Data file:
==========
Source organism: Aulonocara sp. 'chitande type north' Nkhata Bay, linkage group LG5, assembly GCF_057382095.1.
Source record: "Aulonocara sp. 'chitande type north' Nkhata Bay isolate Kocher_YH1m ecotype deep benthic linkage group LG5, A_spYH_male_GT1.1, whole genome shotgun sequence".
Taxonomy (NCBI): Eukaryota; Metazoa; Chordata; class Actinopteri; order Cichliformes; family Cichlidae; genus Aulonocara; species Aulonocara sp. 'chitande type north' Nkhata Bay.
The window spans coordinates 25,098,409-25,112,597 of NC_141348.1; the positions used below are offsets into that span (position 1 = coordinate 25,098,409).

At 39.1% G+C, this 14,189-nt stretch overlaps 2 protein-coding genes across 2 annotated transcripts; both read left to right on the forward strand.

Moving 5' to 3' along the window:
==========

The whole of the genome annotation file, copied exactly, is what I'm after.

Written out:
Source organism: Aulonocara sp. 'chitande type north' Nkhata Bay, linkage group LG5, assembly GCF_057382095.1.
Source record: "Aulonocara sp. 'chitande type north' Nkhata Bay isolate Kocher_YH1m ecotype deep benthic linkage group LG5, A_spYH_male_GT1.1, whole genome shotgun sequence".
Taxonomy (NCBI): Eukaryota; Metazoa; Chordata; class Actinopteri; order Cichliformes; family Cichlidae; genus Aulonocara; species Aulonocara sp. 'chitande type north' Nkhata Bay.
The window spans coordinates 25,098,409-25,112,597 of NC_141348.1; the positions used below are offsets into that span (position 1 = coordinate 25,098,409).

At 39.1% G+C, this 14,189-nt stretch overlaps 2 protein-coding genes across 2 annotated transcripts; both read left to right on the forward strand.

Moving 5' to 3' along the window: